Book Review: Personal Development for Smart People: The Conscious Pursuit of Personal Growth

by Kate Luther on 11 October 2008 5 comments

Some books draw you in with mystery and suspense. Others keep you hooked with drama or intrigue. And then there are some that just manage to really hit home and make you say "Ah-ha!"

Such is the case with Personal Development for Smart People by Steve Pavlina. Using what Steve calls "personal growth from high-level concepts to practical actions", Personal Development for Smart People goes beyond just setting goals and takes us much deeper into the human psyche.

Now, for those of you who may not be a fan of concepts such as the Law of Attraction, keep reading because this isn't your everyday "think it and you'll receive it" kind of book.

Instead, Steve approaches some of the tougher questions that deal not only with our own individual satisfaction but also how we connect to the Universe around us. And interestingly, this approach takes away our ability for self-denial and puts us back into the driver's seat of our own lives.

Using seven fundamental principles - truth, love, power, oneness, authority, courage and intelligence - Steve encourages us to approach life by asking the question "where is the path with a heart?". This enables us to stay focused on the things that really matter and steer clear of mindless preoccupation for the sake of avoiding the things we're not ready to deal with yet.

And perhaps that's one of the reasons I liked this book so much.

Its not that you have to change everything in your life right now. In fact, its quite okay if you aren't yet ready or equipped to change those things that aren't in-line with your dreams and ideals. But you do at least, need to acknowledge that the conflict exists and more importantly, that you'd like the changes to occur.

"Whenever you're faced with a part of reality you don't like, and you feel powerless to change it, the first step is to accept the truth of your situation. Say to yourself: This situation is wrong for me, yet I lack the strength to change it right now."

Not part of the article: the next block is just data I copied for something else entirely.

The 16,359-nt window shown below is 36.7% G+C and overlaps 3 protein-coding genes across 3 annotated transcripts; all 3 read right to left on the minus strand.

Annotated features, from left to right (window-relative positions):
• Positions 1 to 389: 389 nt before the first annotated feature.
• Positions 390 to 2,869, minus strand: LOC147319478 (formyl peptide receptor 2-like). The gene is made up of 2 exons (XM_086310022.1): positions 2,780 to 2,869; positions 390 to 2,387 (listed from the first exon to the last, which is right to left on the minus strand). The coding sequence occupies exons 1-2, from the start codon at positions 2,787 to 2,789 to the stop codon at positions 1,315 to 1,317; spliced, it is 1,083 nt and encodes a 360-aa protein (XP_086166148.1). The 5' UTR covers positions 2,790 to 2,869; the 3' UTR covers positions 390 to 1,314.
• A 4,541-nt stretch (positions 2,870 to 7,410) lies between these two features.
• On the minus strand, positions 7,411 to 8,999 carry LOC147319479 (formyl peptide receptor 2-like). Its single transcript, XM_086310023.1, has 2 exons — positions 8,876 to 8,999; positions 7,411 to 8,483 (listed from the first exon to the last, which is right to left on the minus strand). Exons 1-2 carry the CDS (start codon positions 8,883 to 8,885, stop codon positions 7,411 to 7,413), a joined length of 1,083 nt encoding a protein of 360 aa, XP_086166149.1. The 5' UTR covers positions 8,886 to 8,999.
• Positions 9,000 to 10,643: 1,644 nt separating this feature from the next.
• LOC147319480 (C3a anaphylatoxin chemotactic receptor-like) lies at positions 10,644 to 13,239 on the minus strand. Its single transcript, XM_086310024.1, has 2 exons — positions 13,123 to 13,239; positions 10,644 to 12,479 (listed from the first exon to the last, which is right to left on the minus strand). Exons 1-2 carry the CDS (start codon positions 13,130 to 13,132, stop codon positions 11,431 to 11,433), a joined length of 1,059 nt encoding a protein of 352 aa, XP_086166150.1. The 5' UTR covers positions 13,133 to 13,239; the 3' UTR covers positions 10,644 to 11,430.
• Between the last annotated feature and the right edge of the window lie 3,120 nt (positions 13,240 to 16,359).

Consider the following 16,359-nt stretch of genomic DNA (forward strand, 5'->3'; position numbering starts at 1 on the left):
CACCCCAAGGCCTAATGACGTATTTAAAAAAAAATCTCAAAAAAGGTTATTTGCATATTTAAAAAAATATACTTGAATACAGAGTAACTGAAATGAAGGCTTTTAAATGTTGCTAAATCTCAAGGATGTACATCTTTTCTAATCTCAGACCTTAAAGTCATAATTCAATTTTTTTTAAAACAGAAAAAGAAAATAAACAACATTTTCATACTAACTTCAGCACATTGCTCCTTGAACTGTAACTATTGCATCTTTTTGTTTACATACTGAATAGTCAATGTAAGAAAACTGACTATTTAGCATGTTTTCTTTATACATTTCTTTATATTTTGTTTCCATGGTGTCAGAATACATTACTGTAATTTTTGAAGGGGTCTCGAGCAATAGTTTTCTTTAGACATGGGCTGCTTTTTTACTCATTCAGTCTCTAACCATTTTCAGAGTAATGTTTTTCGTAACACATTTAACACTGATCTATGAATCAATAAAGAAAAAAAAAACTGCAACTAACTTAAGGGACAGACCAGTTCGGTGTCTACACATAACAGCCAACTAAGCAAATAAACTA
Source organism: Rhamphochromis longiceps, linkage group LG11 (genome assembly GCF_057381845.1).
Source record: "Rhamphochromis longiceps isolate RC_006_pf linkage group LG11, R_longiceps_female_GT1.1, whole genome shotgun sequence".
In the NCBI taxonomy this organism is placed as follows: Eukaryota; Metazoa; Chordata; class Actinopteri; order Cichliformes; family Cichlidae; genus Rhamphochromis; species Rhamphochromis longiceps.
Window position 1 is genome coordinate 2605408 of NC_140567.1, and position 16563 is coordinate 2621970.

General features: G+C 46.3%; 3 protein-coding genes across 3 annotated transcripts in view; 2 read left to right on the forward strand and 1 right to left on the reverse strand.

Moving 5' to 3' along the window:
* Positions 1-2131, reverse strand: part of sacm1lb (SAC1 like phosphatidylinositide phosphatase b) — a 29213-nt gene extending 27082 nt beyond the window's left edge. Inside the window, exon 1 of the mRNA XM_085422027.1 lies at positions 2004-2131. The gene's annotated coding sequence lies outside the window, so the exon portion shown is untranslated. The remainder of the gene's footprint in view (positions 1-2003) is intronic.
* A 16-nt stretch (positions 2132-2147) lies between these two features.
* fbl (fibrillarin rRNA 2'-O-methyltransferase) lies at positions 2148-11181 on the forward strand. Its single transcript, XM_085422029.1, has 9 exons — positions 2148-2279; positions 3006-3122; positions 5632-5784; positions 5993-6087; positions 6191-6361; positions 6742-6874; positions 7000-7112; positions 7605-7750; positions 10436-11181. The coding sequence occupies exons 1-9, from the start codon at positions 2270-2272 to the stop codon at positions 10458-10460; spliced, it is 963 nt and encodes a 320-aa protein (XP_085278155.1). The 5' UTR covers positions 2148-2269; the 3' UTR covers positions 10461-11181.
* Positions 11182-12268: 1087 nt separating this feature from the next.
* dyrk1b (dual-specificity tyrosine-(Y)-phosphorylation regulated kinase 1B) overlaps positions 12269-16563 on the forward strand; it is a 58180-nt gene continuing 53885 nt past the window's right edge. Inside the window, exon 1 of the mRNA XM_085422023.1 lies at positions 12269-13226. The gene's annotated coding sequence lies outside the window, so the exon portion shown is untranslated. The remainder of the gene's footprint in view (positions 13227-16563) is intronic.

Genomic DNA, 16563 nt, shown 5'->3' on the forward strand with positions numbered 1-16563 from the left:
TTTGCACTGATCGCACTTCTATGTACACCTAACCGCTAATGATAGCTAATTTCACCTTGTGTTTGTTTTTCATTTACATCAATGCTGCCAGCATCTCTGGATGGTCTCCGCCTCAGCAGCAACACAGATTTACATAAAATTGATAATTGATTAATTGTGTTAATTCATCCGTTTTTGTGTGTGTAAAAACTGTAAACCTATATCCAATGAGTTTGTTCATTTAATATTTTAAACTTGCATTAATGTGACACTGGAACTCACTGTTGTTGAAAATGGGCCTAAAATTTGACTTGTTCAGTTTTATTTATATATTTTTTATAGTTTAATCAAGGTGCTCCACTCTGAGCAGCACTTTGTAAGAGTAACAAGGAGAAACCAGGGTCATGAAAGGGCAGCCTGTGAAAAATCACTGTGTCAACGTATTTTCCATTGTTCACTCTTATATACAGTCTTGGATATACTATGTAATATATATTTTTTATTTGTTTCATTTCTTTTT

And in case you're wondering, this was just the first of many "Ah-ha!" moments for me. How many times do we continue going through the motions, knowing somewhere deep down inside that it isn't really what we want but because we feel unable to change it, we just pretend it doesn't exist?

Does acknowledging this kind of "Truth" make things better? Oddly enough, I think it does. I think when we stop lying to ourselves about who we are versus who we'd really like to be, it makes it much easier to see where we need to adjust our course.

Its so easy to fall into the many traps of our modern-day society. There's peer pressure to keep up with those darned Joneses all the time and we're constantly being told by our political and religious leaders what's right and what's wrong without any real thought being given to whether or not those opinions mesh with our own. Instead, we often follow along, trying to fit in with a particular party, clique or class.

But in doing so, we've agreed to let someone else do the driving on our behalf and then when things don't turn out the way we like, we feel surprised and certainly betrayed that our driver didn't get us to the destination that we wanted.

But Personal Development for Smart People puts all of this right back at our own doorstep which, I'll admit, can be a scary concept but its definitely one worth examining.

The book is divided into two parts, the first dealing with the seven principles and what they mean. The second part delves into actual application and gives you ideas for applying these universal principles to all areas of your life, whether its bad habits you'd like to break, health you'd like to improve or money you'd like to make.

When I finished reading, I felt a little less stressed and certainly much more focused and "in control" of where I'd like to go next. My problems and concerns hadn't magically disappeared but I felt like I was much more equipped to tackle them head on.

And that's really the whole point.

In the introduction, Steve says that the

"goal of this book is to teach you how to bring all areas of your life into alignment with these universal principles [the seven mentioned above]. This requires injecting truth into your relationships, aligning your career with love, and bringing power to your spiritual practice. This is what it means to live as a conscious, intelligent human being."

After reading Personal Development for Smart People, I'd say he met that goal and then some.

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Guest

I can't get no
Satisfaction

Guest's picture

I absolutely loved this book.

Kate Luther's picture

It wasn't that the book really told us a secret we didn't already know, it was just that we hadn't bothered to consider the possibilities before. I was completely inspired by this book!

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winner27

Nice review Kate! I've been considering buying this book and now I think I will. Off to Amazon.com!

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Derek

Personal Development for smart people really did hit home. It was great to see Steve Pavlina's writing in published form